I’m not sure whether the catfish pad prik khing from iCook Thai Cook falls under what’s sometimes referred to as Thai Royal Cuisine. What I do know is I can’t resist a punny headline. Nor can I resist Boonnum “Nam” Thongngoen’s vibrant Thai cooking. So I was very happy to hear her Elmhurst restaurant, which shares a space with the hotpot restaurant iCook, reopened on Friday for outdoor dining.
Like a lot of things these days, P’Nam’s menu has adapted. The major change is the addition of a half dozen $15 set menu items that I call Thai happy meals, each served with soup and rice. That’s where I found catfish pad prik khing.
“I have order envy,” my dining companion said eying the translucent fried basil leaves and curlicue of green peppercorns adorning the ruddy catfish. It tastes even better than it looks, thanks to the curry paste that hums with the warmth of chili and ginger and the perfume of galangal, lemongrass, and lime leaves. The fried catfish is lovely, and, like the paste itself, unabashedly spicy. So I was glad for the rice as well as a mellow bowl of kai pa lo, egg and tofu in a sweet five spice broth.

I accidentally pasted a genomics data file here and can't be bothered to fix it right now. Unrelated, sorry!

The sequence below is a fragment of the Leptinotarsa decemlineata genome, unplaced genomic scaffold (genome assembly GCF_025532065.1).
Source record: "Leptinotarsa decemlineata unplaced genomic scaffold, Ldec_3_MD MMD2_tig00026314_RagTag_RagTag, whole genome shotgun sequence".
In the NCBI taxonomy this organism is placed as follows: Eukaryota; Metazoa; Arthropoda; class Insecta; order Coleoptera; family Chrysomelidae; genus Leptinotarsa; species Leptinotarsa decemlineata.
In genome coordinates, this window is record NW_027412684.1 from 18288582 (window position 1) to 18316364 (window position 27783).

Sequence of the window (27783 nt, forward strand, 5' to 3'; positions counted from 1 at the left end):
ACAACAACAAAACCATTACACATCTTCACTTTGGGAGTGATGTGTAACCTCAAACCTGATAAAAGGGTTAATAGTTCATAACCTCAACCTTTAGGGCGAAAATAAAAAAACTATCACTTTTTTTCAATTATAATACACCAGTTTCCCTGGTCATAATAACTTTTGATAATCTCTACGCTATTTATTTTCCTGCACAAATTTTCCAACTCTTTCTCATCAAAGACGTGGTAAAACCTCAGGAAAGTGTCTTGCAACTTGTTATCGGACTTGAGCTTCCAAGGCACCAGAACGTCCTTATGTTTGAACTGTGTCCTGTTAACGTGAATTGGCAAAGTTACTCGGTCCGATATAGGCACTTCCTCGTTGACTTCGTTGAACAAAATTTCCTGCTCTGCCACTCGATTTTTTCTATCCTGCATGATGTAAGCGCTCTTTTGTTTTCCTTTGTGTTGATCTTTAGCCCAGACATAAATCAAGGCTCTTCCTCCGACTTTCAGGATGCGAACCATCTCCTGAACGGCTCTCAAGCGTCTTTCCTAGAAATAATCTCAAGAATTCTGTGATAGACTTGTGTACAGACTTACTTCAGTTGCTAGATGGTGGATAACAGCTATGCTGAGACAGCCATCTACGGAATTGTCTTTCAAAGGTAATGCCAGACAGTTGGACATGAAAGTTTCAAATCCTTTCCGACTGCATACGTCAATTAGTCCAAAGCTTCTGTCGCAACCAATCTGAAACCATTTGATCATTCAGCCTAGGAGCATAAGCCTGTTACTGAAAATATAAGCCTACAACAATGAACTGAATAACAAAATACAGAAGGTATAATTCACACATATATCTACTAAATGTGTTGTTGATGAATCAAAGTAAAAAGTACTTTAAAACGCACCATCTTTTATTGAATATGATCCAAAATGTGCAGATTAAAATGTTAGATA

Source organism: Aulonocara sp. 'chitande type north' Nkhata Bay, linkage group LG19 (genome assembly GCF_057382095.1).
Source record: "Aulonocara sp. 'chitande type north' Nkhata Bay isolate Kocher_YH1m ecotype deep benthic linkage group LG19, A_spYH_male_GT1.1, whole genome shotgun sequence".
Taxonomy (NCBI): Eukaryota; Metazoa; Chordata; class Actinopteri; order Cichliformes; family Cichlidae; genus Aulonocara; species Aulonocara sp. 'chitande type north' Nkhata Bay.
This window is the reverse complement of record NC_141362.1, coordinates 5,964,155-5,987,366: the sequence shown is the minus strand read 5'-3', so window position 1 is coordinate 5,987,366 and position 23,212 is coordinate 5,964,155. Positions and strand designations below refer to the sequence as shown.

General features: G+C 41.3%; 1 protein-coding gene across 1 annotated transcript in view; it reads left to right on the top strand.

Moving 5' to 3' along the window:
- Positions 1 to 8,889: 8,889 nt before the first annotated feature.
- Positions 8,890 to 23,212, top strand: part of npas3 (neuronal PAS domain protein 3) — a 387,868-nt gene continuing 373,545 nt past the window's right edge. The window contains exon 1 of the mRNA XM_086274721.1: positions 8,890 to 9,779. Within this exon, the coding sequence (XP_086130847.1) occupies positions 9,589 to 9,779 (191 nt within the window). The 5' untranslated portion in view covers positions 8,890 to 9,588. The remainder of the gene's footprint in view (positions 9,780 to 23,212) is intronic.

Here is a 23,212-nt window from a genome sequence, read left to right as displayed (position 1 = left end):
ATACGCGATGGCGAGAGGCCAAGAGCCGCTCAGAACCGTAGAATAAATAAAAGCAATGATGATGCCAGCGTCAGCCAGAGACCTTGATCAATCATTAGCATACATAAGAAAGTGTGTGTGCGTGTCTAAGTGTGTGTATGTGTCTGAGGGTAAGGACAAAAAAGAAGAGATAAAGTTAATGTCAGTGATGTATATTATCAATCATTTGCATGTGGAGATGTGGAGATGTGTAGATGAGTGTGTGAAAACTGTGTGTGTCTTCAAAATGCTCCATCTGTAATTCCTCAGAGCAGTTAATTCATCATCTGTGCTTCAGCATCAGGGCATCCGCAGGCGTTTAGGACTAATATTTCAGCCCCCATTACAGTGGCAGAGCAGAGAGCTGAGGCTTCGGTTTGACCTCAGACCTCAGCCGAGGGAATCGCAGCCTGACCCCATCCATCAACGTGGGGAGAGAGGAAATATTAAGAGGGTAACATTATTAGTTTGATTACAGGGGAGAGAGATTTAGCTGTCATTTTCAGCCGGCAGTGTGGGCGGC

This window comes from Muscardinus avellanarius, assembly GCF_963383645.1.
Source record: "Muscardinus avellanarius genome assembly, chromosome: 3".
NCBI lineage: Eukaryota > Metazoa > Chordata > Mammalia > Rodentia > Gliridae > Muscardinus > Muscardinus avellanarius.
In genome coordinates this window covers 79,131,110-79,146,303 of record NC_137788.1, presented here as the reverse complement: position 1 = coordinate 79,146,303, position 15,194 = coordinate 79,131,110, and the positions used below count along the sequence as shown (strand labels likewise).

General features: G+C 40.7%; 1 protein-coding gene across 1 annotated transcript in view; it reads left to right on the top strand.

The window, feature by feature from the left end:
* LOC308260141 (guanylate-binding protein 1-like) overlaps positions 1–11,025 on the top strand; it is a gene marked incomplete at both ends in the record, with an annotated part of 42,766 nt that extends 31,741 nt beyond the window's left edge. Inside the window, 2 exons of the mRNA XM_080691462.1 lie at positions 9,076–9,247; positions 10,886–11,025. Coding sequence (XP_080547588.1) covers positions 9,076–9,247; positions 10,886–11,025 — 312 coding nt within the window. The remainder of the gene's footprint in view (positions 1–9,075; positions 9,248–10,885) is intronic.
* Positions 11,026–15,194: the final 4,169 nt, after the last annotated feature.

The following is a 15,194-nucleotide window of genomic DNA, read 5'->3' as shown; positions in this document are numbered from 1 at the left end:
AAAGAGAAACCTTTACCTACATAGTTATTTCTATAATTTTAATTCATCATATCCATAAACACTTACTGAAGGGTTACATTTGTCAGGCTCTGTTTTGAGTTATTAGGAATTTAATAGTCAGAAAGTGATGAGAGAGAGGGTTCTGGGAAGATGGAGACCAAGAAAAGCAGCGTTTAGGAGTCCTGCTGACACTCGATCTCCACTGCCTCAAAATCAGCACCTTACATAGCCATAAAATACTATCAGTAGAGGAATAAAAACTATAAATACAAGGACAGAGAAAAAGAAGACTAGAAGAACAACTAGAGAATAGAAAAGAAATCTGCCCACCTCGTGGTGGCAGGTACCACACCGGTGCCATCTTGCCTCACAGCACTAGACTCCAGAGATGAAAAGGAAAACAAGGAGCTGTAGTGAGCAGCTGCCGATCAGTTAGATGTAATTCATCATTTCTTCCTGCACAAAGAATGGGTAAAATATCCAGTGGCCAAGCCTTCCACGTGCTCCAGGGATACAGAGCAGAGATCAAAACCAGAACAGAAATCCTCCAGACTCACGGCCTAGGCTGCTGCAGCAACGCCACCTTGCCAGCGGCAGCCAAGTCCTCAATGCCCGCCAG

I would be remiss if I didn’t point out that in addition to offering extra rice, the waiter encouraged me to finish my soup. Welcome back P’Nam and company!
An especially happy Thai meal from Khao Kang. Clockwise from bottom left: fish with eggplant and green beans, spicy pork ribs, and caramelized pork with fish sauce.
Elmhurst, Queens, my fair borough’s second, smaller more Southeast Asian Chinatown—after the sprawling wonderland of deliciousness that is downtown Flushing— is slowly awakening from pandemic slumber. In addition to Chinese, Indonesian and Malaysian restaurants and shops, the neighborhood is home to the largest concentration of real deal regional Thai cuisine in all of New York City. Many of the shops and restaurants that have been regular stops on my food tours over the years are starting to reopen for takeout and delivery.